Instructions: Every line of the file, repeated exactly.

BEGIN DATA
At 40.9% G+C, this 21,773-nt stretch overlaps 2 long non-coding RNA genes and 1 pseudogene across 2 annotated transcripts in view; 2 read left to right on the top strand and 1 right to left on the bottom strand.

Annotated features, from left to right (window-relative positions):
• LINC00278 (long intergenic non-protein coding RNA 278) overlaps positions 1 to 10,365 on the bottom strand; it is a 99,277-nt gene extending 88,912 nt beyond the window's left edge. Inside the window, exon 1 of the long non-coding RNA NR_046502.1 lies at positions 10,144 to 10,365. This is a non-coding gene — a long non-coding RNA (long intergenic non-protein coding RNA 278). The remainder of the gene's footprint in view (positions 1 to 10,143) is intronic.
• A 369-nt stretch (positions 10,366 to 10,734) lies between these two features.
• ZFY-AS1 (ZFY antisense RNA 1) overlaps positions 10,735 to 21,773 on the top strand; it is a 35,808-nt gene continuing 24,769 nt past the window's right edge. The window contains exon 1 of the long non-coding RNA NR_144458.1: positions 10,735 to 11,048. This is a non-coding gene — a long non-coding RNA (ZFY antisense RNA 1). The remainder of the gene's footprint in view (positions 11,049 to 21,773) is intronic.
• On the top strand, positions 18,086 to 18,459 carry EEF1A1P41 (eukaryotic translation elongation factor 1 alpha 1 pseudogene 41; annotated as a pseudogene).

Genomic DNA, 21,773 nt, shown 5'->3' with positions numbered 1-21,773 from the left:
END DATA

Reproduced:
At 40.9% G+C, this 21,773-nt stretch overlaps 2 long non-coding RNA genes and 1 pseudogene across 2 annotated transcripts in view; 2 read left to right on the top strand and 1 right to left on the bottom strand.

Annotated features, from left to right (window-relative positions):
• LINC00278 (long intergenic non-protein coding RNA 278) overlaps positions 1 to 10,365 on the bottom strand; it is a 99,277-nt gene extending 88,912 nt beyond the window's left edge. Inside the window, exon 1 of the long non-coding RNA NR_046502.1 lies at positions 10,144 to 10,365. This is a non-coding gene — a long non-coding RNA (long intergenic non-protein coding RNA 278). The remainder of the gene's footprint in view (positions 1 to 10,143) is intronic.
• A 369-nt stretch (positions 10,366 to 10,734) lies between these two features.
• ZFY-AS1 (ZFY antisense RNA 1) overlaps positions 10,735 to 21,773 on the top strand; it is a 35,808-nt gene continuing 24,769 nt past the window's right edge. The window contains exon 1 of the long non-coding RNA NR_144458.1: positions 10,735 to 11,048. This is a non-coding gene — a long non-coding RNA (ZFY antisense RNA 1). The remainder of the gene's footprint in view (positions 11,049 to 21,773) is intronic.
• On the top strand, positions 18,086 to 18,459 carry EEF1A1P41 (eukaryotic translation elongation factor 1 alpha 1 pseudogene 41; annotated as a pseudogene).

Genomic DNA, 21,773 nt, shown 5'->3' with positions numbered 1-21,773 from the left: